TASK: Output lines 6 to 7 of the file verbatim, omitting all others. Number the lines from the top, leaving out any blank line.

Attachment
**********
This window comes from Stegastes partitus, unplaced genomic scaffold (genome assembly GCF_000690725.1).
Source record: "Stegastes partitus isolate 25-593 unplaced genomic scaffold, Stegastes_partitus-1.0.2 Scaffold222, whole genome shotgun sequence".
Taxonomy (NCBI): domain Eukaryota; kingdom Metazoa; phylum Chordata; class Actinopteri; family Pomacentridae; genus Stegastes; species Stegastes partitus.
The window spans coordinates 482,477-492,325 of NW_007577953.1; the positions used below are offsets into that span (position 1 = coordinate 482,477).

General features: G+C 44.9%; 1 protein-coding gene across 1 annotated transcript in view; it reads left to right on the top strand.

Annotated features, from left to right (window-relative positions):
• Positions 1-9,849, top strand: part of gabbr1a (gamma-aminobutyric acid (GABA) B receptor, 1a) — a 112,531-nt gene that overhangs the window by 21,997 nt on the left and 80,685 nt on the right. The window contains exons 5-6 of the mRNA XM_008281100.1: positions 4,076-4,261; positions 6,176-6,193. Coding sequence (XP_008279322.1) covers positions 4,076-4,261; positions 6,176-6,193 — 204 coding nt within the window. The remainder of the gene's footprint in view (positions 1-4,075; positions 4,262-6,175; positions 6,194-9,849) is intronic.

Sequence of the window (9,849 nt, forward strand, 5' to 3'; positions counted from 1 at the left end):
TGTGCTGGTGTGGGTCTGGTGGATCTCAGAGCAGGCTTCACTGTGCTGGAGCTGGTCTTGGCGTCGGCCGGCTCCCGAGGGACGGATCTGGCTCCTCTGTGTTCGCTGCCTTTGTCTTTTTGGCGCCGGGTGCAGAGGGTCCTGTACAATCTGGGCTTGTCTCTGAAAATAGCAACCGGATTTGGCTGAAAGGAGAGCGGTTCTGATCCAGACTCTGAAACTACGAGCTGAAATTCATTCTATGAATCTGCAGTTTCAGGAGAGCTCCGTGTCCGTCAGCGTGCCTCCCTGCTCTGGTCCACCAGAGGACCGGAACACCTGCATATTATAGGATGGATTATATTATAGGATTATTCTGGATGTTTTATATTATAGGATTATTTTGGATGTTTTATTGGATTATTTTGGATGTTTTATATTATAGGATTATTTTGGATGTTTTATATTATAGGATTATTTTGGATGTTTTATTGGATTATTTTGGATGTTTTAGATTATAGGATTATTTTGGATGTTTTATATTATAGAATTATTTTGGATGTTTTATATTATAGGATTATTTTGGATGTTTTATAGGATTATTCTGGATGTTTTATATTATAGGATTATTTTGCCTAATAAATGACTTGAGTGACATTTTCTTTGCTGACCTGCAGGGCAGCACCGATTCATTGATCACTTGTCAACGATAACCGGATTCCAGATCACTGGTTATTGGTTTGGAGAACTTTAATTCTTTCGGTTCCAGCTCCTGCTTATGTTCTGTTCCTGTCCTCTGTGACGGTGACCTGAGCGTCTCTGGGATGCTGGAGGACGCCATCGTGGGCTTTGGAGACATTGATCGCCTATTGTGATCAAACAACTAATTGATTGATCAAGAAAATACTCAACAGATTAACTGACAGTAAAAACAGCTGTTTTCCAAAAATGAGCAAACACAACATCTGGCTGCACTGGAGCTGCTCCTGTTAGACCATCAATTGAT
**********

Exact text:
Annotated features, from left to right (window-relative positions):
• Positions 1-9,849, top strand: part of gabbr1a (gamma-aminobutyric acid (GABA) B receptor, 1a) — a 112,531-nt gene that overhangs the window by 21,997 nt on the left and 80,685 nt on the right. The window contains exons 5-6 of the mRNA XM_008281100.1: positions 4,076-4,261; positions 6,176-6,193. Coding sequence (XP_008279322.1) covers positions 4,076-4,261; positions 6,176-6,193 — 204 coding nt within the window. The remainder of the gene's footprint in view (positions 1-4,075; positions 4,262-6,175; positions 6,194-9,849) is intronic.